It is also possible to use the option --reuse-backup [{copy, link, off}] from the command line to change the default behaviour for an individual backup. For example:

$> barman backup --reuse-backup link main

…will  force reuse of the backup, using hard links regardless of the value set within the configuration file.

I will now use Navionics as a case study, one of our customers and the sponsor of this release which, as we shall see, gained strong advantages from the use of the incremental backup. Navionics has very large databases (one of the largest is approximately 13 TiB). Before the introduction of the incremental backup, taking into account the characteristics of the server and network:

  • approximately 52 hours would have been needed to complete a backup;
  • 13 TiB of data would actually have been copied through the network;
  • 13 TiB would actually have been taken up on the disk.

Using the option reuse_backup=link from the latest version of barman and doing a barman show-backup of a just-completed backup, this is what Navionics sees:

Base backup information:
  Disk usage           : 13.2 TiB (13.2 TiB with WALs)
  Incremental size     : 5.0 TiB (-62.01%)

Moreover, the backup execution time drops significantly from 52 hours to approximately 17 hours. The advantages are obvious:

  • the execution time decreases by approximately 68%;
  • only TiB 5.0 of data is copied instead of 13 TiB (-62%);
  • the disk space taken up is 5.0 TiB instead of 13 TiB (-62%).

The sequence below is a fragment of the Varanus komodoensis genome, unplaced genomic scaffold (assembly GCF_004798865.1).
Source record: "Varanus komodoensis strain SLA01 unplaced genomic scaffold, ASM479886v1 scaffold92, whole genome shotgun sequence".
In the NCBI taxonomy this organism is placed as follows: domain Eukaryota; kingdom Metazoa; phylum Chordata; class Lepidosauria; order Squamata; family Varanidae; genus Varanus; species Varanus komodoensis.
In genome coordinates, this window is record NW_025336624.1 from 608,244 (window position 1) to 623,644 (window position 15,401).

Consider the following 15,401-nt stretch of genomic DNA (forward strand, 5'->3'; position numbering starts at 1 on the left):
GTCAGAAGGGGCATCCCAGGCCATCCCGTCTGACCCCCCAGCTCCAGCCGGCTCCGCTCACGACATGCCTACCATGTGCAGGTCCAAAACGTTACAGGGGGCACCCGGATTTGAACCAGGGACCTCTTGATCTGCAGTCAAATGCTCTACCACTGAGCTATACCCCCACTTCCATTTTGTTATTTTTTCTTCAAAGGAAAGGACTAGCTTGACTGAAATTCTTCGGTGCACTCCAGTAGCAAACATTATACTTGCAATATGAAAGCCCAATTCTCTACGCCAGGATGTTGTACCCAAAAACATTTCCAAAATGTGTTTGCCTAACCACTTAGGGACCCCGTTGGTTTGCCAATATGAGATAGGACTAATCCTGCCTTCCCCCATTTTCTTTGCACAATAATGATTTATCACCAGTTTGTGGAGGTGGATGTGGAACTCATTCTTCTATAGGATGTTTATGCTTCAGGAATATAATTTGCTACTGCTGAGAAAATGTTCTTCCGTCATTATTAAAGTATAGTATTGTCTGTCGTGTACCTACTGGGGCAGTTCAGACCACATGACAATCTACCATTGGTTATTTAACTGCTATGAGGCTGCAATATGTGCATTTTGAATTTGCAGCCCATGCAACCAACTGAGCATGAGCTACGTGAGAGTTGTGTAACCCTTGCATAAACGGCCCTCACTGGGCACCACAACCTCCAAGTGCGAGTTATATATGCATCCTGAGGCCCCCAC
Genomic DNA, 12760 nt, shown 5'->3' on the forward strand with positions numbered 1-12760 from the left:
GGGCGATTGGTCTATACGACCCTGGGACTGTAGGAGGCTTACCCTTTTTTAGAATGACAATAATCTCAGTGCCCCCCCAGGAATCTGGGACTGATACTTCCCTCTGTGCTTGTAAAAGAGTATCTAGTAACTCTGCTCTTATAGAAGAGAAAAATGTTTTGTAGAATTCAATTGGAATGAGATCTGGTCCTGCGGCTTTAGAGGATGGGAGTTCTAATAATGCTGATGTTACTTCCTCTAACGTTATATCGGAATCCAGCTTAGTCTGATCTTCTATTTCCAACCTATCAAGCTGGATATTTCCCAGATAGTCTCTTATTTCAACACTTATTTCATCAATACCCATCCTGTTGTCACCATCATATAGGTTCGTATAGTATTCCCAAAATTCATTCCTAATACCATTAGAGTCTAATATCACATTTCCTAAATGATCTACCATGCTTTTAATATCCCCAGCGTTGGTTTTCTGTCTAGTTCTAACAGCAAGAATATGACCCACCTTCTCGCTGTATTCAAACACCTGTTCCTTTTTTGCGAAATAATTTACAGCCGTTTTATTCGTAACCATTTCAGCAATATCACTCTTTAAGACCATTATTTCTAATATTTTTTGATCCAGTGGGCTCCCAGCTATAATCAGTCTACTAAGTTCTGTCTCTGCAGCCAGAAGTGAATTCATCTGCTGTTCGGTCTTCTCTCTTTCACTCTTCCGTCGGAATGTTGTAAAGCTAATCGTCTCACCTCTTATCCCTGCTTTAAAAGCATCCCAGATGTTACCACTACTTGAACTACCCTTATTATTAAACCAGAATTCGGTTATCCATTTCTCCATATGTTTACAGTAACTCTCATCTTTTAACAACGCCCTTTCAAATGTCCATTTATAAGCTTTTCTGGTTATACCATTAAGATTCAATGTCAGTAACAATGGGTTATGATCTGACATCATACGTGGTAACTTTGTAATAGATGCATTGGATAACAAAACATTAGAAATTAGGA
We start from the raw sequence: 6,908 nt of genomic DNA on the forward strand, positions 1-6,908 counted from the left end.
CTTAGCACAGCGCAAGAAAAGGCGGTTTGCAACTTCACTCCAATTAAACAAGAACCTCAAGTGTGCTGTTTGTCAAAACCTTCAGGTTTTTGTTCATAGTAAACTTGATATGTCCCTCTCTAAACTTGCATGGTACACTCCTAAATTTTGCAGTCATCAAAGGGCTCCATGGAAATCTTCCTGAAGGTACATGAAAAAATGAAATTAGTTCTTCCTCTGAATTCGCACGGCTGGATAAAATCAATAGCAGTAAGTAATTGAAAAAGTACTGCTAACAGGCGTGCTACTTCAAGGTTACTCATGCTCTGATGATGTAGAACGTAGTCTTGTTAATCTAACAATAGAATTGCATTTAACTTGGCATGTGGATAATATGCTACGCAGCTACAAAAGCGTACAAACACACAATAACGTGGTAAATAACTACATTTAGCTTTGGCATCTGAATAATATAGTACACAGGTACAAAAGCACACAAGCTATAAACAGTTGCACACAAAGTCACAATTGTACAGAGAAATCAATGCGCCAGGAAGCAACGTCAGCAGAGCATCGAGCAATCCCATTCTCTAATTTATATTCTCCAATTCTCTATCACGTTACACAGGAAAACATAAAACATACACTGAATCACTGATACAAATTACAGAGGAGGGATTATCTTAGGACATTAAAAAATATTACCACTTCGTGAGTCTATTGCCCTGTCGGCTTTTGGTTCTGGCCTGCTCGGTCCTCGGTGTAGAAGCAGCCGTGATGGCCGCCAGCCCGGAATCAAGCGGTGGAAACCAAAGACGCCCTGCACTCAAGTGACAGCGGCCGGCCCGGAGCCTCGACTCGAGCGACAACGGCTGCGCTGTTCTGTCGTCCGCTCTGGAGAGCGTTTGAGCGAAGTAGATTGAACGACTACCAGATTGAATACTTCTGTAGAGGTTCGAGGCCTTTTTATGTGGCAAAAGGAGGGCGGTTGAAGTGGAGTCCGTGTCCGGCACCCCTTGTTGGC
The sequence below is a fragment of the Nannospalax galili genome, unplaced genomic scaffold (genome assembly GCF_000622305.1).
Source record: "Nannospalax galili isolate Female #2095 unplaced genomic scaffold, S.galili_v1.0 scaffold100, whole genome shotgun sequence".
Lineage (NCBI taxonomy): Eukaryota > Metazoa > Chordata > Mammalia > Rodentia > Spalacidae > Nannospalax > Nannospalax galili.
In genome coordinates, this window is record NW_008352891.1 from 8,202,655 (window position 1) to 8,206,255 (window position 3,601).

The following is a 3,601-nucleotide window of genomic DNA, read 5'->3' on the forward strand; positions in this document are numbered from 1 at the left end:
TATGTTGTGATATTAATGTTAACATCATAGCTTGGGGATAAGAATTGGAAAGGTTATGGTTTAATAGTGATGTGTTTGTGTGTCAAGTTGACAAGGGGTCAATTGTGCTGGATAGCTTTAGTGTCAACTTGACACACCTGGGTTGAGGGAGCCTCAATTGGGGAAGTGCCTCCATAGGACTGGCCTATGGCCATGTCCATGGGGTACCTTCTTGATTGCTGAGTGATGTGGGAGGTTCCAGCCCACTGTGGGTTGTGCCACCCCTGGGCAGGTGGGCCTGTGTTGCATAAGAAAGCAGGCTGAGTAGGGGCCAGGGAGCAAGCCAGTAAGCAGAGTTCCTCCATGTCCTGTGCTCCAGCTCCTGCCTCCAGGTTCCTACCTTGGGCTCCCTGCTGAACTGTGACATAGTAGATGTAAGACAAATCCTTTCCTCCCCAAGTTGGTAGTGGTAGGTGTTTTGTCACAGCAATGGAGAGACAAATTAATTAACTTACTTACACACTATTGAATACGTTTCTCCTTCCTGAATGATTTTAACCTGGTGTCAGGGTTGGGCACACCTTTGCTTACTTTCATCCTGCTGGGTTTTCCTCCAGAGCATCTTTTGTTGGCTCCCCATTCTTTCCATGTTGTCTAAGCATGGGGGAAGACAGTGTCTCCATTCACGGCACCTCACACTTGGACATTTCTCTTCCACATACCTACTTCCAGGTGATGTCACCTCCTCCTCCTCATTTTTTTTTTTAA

pg_stat_archiver: integration into Barman 1.4.0

Among the new features  introduced by PostgreSQL 9.4 is the view pg_stat_archiver that provides useful information regarding the operating status of the WAL storage process. Thanks to these statistics, it is also possible to make predictions on the space that a new backup will occupy. Users of Barman 1.4.0 and PostgreSQL 9.4 may notice f a number of new fields within the output of the following commands:

  • barman check:
    • the Boolean field is_archiving that indicates the status of the archiving process.
  • barman status:
    • last_archived_time reports the storage time of the last WAL file;
    • failed_count the number of failed WAL storage attempts;
    • server_archived_wals_per_hour the storage rate of WAL/hour;
  • barman show-server adds to the set of server statistics all fields that make up the view pg_stat_archiver.

Conclusions

The incremental backup, the main feature of this release, is undoubtedly a very useful tool for everyone, saving time and space, even on modest-size databases. It is almost indispensable for users who need to manage very large databases (VLDB) or databases that contain a large number of read-only tables, providing a significant increase in performance in terms of space, time and bandwidth utilised. Adding integration with pg_stat_archiver on Postgre SQL 9.4 improves the ability to monitor the status of servers and thus optimises the health and strength of infrastructures that choose Barman as a disaster recovery solution for the PostgreSQL database.

3 Comments

  • olivier Bernhard

    What happens if, in the mean time, a file that was identified as not being modified, is actually modified before the incremental backup has been completed ? I guess that in any case you’ll have to apply wals isn’t it ?

    • Giulio Calacoci

      Barman uses rsync checksum copy to evaluate every file that have been modified after the start time of the backup used as reference.
      Doing so we are sure that we will copy every file that have been modified.